Ecotech Marine Vectra M1 – Review

Hydraulic head test

The hydraulic head has been the first thing we tested. As you know it’s the capacity of the pump to lift the water over a certain height. The test is very simple, but this time it was more difficult because of the declared value of 6,5 meters. That’s why we couldn’t measure it for each step, as usual.

As you can see in the picture we assured the tube the to the railing of the second floor and we turned on the pump at its maximum power, helped by my little daughter Arianna. We waited about 10 minuts for the pump to stabilize and then we done our measurement. We applied a plastic band from the balcony in the point where the water reached its highest. Then again we did the same to the bucket with the level of the water. Remember that the hydraulic head is the difference between the two quotes.

So we measured the distance between the two bands once removed the tube.

We registered a maximum level of 6,1 meters against the declared 6,5 meters. In the graphic here above the only measured data was the maximum level; the others have been esteemed (in red) just for having an approximate idea. We don’t have the minimum because when we figured out that it was missing we had already given it back.

The gap between the measured hydraulic head and the declared is of 6%. It’s a very remarkable result considering the sizes.

Flow rate tests

Measuring the flow rate was easy, thanks to the flow meter DigiSavant DIGIFLOW 6710M. At first we connected our tubes to the flow meter, as you can see in the picture below, where we received some help from Arianna.

Our results were very inferior to the declared ones. So we moved close the exit of the pump and the flow meter using less tubes as possible. Here below you can see the best we could do.

Our meter is 3/4 inches like the exit connection of the Vectra M1.

If you multiply the result by 60 you will obtain the liters per hour. This measurement is valid only with our conditions. The connection tube shouldn’t have losses.

We measured the flow rate for each power step in order to have a better view of the distribution of the flow rate.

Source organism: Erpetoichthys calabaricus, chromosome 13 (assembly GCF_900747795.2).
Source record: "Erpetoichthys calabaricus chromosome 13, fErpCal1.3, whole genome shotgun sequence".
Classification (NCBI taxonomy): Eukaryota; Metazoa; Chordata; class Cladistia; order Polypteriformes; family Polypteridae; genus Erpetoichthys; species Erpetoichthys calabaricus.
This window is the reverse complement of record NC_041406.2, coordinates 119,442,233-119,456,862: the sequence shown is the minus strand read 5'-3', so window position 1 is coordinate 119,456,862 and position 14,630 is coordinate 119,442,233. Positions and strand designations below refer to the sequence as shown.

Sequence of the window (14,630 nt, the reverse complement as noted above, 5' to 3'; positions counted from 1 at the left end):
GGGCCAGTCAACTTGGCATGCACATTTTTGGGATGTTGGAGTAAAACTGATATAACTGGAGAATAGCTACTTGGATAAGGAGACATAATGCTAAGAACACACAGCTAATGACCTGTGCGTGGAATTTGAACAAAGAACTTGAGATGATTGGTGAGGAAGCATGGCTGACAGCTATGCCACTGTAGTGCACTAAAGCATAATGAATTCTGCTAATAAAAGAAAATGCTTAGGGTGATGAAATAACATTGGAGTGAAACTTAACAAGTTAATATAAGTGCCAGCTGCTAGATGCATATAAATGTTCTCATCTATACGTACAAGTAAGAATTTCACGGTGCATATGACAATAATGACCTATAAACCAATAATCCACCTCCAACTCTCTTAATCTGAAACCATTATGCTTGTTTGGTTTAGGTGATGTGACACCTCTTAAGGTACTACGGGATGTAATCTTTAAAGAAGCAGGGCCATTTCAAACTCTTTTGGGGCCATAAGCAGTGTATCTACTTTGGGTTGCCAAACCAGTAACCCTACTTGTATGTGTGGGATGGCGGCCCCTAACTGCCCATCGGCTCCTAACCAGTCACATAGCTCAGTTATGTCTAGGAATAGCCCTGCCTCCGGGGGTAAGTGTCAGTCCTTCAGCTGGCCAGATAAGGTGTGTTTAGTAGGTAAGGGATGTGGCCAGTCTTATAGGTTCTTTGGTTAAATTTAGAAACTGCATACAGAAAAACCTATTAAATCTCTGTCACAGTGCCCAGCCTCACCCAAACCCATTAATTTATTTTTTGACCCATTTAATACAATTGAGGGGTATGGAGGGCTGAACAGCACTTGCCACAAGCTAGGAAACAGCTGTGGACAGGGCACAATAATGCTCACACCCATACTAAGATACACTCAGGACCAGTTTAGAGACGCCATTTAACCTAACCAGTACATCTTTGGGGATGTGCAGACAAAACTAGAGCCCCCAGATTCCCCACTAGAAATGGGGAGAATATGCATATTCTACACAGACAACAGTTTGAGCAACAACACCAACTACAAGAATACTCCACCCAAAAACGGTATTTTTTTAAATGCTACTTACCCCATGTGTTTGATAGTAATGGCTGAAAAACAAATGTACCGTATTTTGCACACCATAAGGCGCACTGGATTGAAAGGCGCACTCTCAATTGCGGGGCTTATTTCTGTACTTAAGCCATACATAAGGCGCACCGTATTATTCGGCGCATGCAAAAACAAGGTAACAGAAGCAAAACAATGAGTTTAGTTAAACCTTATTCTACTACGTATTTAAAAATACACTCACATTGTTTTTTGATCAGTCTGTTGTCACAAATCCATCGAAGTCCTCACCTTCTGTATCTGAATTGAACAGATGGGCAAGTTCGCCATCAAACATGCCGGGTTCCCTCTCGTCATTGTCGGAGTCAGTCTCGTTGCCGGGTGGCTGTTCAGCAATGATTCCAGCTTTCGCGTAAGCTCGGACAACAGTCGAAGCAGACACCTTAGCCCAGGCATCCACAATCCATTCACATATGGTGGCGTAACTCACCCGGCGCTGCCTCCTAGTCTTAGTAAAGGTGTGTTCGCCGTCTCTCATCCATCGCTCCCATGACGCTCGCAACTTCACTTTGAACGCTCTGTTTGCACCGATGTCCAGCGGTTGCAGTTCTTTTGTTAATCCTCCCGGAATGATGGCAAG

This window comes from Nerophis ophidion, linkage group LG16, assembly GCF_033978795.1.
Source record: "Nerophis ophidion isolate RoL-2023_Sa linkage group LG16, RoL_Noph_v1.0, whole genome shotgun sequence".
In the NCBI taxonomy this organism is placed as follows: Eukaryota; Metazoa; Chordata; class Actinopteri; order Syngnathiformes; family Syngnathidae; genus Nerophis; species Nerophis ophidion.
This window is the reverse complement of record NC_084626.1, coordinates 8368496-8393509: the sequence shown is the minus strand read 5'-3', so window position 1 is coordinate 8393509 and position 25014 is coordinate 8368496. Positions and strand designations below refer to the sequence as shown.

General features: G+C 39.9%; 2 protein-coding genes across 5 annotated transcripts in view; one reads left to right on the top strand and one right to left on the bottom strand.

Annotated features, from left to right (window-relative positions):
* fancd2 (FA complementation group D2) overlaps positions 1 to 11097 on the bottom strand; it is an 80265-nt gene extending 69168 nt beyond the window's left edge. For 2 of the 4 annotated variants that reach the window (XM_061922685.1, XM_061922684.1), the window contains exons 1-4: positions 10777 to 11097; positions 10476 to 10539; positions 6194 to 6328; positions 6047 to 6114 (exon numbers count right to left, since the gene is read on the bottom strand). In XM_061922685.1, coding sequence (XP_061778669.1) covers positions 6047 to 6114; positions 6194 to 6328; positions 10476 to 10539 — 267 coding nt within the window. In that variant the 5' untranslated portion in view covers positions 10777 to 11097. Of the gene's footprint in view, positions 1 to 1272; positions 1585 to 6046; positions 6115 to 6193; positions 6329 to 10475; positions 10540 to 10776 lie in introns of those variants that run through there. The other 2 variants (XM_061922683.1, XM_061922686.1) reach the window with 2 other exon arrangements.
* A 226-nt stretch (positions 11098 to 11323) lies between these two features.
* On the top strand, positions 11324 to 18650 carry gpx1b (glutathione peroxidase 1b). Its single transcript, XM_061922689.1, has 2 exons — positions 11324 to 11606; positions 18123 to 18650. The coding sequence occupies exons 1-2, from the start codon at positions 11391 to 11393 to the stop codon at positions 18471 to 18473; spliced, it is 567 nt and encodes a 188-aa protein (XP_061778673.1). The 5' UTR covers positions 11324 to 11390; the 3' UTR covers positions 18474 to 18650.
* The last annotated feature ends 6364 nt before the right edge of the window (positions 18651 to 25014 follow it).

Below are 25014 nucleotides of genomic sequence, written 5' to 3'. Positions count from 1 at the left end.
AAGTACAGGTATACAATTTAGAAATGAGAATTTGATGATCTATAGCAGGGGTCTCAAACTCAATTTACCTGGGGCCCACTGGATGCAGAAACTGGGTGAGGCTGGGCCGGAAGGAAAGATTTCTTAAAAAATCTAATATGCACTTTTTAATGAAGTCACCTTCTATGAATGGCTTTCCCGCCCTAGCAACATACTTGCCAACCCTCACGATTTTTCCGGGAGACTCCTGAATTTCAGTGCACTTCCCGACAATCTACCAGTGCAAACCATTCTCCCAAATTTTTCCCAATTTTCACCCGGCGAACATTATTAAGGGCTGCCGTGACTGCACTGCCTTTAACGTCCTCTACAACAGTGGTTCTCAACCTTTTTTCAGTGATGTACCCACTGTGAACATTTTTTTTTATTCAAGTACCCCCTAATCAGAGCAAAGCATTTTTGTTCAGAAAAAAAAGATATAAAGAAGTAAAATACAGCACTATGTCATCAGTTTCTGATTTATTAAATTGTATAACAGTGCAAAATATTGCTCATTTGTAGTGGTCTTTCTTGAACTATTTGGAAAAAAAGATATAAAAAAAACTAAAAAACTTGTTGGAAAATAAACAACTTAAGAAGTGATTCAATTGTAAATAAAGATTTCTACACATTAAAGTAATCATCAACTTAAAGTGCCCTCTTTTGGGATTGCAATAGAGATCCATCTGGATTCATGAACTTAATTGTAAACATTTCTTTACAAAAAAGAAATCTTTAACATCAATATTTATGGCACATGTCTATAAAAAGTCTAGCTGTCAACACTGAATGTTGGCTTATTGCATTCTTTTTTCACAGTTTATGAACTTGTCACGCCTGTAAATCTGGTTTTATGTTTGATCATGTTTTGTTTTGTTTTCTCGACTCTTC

The maximum at the beginning was of 4.944 l/h (that is 82,4 l/m*60), very much inferior to the declared 7.500 l/h. So the pump reached the 66% of the declared value, in our test conditions. It’s a bit low, but if you have ever read our reviews, no other electronic pump has reached its maximum. So the 66% is a value just below the average.

Here our measurements:

When you use a return pump you have to be careful not to decrease the flow rate. Use the supplied hose clip and a tube large enough. It has to be the shorter than possible and make less 90 degrees curves as possible.

Characteristic curve

The characteristic curve is that specific curve which connects the various values of the flow rate to the hydraulic heads. It’s impossibile to recreated without a proper equipment. In this case it was even more difficult, so we just unite the two extreme points of flow rate and hydraulic head. The higher curve represents the project’s data.

So you can see on he left that the difference between our measured flow rate is wider than the hydraulic head. The area between the lines is what we expected to see, but it’s what we missed.

That is that if you take your flow rate, for example 300 cm, you have an ideal line to the value 300 of the hydraulic head. Where this line crosses the characteristic line you will obtain its specific flow rate. With the Ecotech Marine Vectra M1 you should have a flow rate of (more or less) 2.500 l/h against the declared 4.000. In the aquarium this will get worse because you will have to consider the tube’s friction and the eventual curves.

If you want to determine the flow rate of your aquairum here’s a useful article with acalculator: The automatic calculation of the flow rate.

Consumption test

To determine the consuption has been possible thanks to the useful RCE PM600 which is able to measure the Cos(fi) (or power factor) too. The result is already given in watt.

The consuption is very regular at the beginning. Then it changes in the upper-middle part and it presents a gap still remaining near to the last three measurements. The consuption goeas from a minimum of 25 watt to a maximum of 89,6 watt. The maximum declared consumption by Vectra M1 is about 80 watt. So according to our measurements we’re the 12% over the declared limit.

Here below the values for each power step.

Thanks to the RCE PM600 we also measured the cos(fi) at the maximum flow rate and hydraulic head, that is 0,93 with 89,59 watt of consumption. The magnet is made by ferrite, according to Ecotech Marine.

So at the maximum power the 93% of the electric current is active, that is 83,6 watt, what we pay in the bill. The part of the apparent current, 6 watt (89,6-83,6 watt), isn’t counted by the domestic counter so we aren’t going to pay more. This happen for any pump.

If we consider a consumption of 83,6 watt, and a price of 0,27 euro per kwh, we could use this pump continuously for an entire year at its maximum power, with a consumption of 732 kwh, with a price of 198 euro a year, or 16,5 a month.

We couldn’t do our usual noise test due to the dimensions of the pump and the lack of a proper space, but we can assure you that it seemed very quiet. Just an electric hiss at its maximum power.

On page three our final evaluations on the pump

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Final Thoughts

A spectacular pump for performance, albeit inferior to the stated data. Only bad for the very high price you need to buy it. Read on more on our three pages review.

Overall Score 3.5